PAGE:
Oh Wow! Uh Oh!
Winging it into 2021
Another beautiful grandson, Faires Lord Weber, was delivered into our fold Sept. 29, 2020. As Covid-19 would have it, grandparents weren’t allowed the usual hospital celebration. We were needed anyway to keep track of his 21-month-old brother, Eli, whose two primary expressions, “Oh Wow!” and “Uh Oh,” seem to cover this unfolding story with amazing efficiency.
First came the text from dad Morgan. Faires arrived, at 7:52 a.m., 8 pounds, 9 ounces, safe and sound. Next, a series of pictures of a perfect baby who looks like a giant compared to Eli, born 3 weeks early. Eli and I celebrated that blissful morning at the McGovern Centennial Gardens, soaking in perfect weather and grateful feelings, not far from The Woman’s Hospital of Texas, where Mom, Dad and baby mostly slept.
On Day 2, Oct. 1, we were barely into discussing his hair color, big feet, dagger fingernails and nursing prowess when Morgan’s next text seemed to arrive from another planet. Word groups like “liver not functioning properly” and “not immediately life-threatening” emerged. Then, something about “one of the most world-renowned doctors” in this disease being at Texas Children’s Hospital.
Who needs a world-renowned doctor? I don’t want a world-renowned doctor or anything the need for one implies.
Grandparents group-text words like “God” and “prayers” and “miracles,” while doctors say words like “biliary atresia” and “don’t Google it.” So, of course, we immediately do. It’s very rare – like 1 in 17,000. Yet, most liver transplants performed on infants are a result of this disease. The ducts that transmit bile from the liver are somehow blocked. Something called the “Kasai procedure” can buy some time, to give the child time to grow, but it isn’t a cure. It may work, or it may not. He may need a liver transplant, or he may not.
Rare as it is, Stan’s sister, Mindy Wertheimer, has a friend, Harriet Spain, whose beautiful college-age daughter, Eleanor, was born with the same condition.
Harriet immediately reached out to me. Other words, like “support group,” were added to this list of new words, growing hourly. Harriet sounded supremely wise in her ability to handle me, careful not to divulge more information than I seemed to want to hear. She sounded like a plugged-in pro inside the small community of this rare disease.
She sent a current picture of Eleanor, her daughter born with biliary atresia, standing next to a George Washington University emblem on her bedroom door, which now doubles as her Covid-related college campus. Another picture shows Eleanor with a cute dude, on the beach looking beautiful, normal and happy. She still has her own liver.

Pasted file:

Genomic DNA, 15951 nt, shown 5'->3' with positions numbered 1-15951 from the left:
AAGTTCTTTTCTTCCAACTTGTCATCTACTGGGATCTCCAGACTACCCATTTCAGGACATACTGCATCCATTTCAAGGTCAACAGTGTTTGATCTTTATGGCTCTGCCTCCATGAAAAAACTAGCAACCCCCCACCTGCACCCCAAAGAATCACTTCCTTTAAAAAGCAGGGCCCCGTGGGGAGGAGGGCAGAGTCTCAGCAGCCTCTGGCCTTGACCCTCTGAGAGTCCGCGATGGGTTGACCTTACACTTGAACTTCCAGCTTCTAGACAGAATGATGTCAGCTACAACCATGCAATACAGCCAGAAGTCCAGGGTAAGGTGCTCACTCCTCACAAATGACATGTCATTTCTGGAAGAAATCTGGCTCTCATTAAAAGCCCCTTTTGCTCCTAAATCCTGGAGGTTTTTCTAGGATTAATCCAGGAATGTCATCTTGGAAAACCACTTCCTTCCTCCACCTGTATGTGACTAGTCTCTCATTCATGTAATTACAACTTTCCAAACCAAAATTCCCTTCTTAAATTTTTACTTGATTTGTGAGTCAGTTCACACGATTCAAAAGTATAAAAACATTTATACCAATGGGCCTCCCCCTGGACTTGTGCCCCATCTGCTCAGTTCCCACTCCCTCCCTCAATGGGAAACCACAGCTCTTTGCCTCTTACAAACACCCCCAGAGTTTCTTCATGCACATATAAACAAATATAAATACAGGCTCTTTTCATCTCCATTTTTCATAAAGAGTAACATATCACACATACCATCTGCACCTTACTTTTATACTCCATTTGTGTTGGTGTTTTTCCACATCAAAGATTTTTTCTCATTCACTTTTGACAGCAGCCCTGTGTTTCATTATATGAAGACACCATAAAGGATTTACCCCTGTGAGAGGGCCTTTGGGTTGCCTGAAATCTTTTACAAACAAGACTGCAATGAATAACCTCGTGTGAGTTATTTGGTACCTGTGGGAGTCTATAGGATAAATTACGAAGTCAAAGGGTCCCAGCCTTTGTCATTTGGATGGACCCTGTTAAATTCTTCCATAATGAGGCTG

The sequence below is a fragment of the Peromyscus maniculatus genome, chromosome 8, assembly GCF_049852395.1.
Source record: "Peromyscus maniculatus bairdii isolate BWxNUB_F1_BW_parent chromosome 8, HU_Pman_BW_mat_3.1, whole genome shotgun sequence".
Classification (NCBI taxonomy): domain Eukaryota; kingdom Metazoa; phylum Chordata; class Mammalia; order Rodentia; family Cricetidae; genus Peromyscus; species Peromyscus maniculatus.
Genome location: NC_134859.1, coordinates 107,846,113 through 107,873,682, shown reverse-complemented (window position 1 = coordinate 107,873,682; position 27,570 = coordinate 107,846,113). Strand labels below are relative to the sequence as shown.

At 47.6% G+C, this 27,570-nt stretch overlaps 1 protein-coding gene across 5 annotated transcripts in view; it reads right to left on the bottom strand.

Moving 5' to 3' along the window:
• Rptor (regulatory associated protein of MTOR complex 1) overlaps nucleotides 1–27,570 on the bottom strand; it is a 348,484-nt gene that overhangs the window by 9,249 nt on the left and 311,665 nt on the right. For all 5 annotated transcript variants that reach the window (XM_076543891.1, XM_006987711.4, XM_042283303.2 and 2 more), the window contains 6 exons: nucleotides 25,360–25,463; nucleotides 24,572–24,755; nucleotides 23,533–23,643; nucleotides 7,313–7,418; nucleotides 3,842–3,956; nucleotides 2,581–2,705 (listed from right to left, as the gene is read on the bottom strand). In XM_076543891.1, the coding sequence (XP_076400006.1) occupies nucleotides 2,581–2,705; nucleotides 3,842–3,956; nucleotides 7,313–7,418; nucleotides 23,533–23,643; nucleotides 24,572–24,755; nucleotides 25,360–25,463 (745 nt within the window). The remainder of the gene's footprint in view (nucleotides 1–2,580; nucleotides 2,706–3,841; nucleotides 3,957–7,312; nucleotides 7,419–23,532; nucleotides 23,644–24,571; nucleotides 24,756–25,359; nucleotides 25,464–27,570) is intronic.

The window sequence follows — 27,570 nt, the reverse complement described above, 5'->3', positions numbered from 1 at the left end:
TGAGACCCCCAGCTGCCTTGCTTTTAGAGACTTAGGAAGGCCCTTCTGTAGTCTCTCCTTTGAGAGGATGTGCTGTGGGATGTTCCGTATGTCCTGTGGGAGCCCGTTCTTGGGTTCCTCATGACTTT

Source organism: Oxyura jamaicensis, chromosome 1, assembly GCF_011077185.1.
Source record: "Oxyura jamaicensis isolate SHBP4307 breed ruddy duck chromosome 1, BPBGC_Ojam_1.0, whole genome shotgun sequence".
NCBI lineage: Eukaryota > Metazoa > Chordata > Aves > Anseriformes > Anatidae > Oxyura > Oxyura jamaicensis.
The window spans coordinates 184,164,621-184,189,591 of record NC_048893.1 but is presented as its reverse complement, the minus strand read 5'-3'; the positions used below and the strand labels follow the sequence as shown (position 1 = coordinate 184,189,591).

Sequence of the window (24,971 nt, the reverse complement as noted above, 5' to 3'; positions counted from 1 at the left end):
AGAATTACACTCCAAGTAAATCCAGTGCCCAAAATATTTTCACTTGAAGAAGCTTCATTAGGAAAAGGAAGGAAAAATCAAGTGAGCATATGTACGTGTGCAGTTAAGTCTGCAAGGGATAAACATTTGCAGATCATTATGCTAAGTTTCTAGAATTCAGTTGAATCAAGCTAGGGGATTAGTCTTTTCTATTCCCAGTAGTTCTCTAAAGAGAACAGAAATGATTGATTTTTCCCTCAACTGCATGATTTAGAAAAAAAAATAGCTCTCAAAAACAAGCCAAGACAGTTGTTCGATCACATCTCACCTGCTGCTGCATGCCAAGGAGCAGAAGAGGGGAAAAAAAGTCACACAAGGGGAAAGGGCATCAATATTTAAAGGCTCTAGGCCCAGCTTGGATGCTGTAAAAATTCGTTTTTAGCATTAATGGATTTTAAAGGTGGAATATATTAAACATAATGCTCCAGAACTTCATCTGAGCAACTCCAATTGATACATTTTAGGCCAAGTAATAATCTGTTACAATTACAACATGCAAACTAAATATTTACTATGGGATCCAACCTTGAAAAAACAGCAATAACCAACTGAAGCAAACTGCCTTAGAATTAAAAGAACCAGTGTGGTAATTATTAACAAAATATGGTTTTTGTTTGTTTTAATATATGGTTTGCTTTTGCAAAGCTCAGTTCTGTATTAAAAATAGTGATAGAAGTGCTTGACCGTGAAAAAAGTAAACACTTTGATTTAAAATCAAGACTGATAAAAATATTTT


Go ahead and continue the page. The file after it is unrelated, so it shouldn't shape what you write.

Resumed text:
It permitted me to entertain a future in my own mind, of Faires, watching his slightly older brother Eli throwing rocks into the Frio at the family place in Leakey, Texas. “Oh wow,” Eli always says, picking up a rock. “Uh-oh,” he says, as it disappears into uncertain streams.
Harriet asked me the name of his gastrointestinal specialist. Sanjiv Harpavat didn’t exactly flow off the tip of my tongue. I had to look it up. “Ohhh! Sonny! I can’t tell you how happy that makes me,” said Harriet.
I noticed that nothing I Googled on this disease mentioned anything about surgery taking place on someone as young as two weeks, like Faires. The stories always began with the infant going home and developing symptoms, then returning to the doctor for the diagnosis, and surgery. By then, liver damage has begun.
Dr. Harpavat, a.k.a. Sonny, and his team discovered that children born with biliary atresia always have a high “conjugated” bilirubin number, in research that started around 2010. Now they routinely screen for this, tracking numbers in the Houston area from 14 hospitals.
The hospital where Faires was born is one of those. Normally it would take about three days for Texas Children’s to receive this information. But, thanks to an alert pediatrician at The Woman’s Hospital of Texas, Dr. Martha Sissa, Dr. Harpavat got the news 24 hours after Faires was born.
Two weeks later, Faires had his Kasai surgery. A piece of his own intestine was attached to his liver, hoping that it serves to conduct the bile out of the liver. Now we wait, 4-6 months, to find out if this works.
What’s not to love about a “world-renowned” doctor who partners with mom on poopie-diaper watch? This isn’t the stream we chose to navigate, but the people in it are total class.
“I got my cuddler,” said mom Julia, of this little boy who is willing to fold into any arms that will hold him. He’s starting to make eye contact and smile in direct response to ours. As these first smiles come in, a little pinprick appears on his bottom right cheek. I think he has my dimple.
UPDATE: Thankfully, the Kasai procedure was successful and Faires is thriving like any other healthy baby. Oh Wow!
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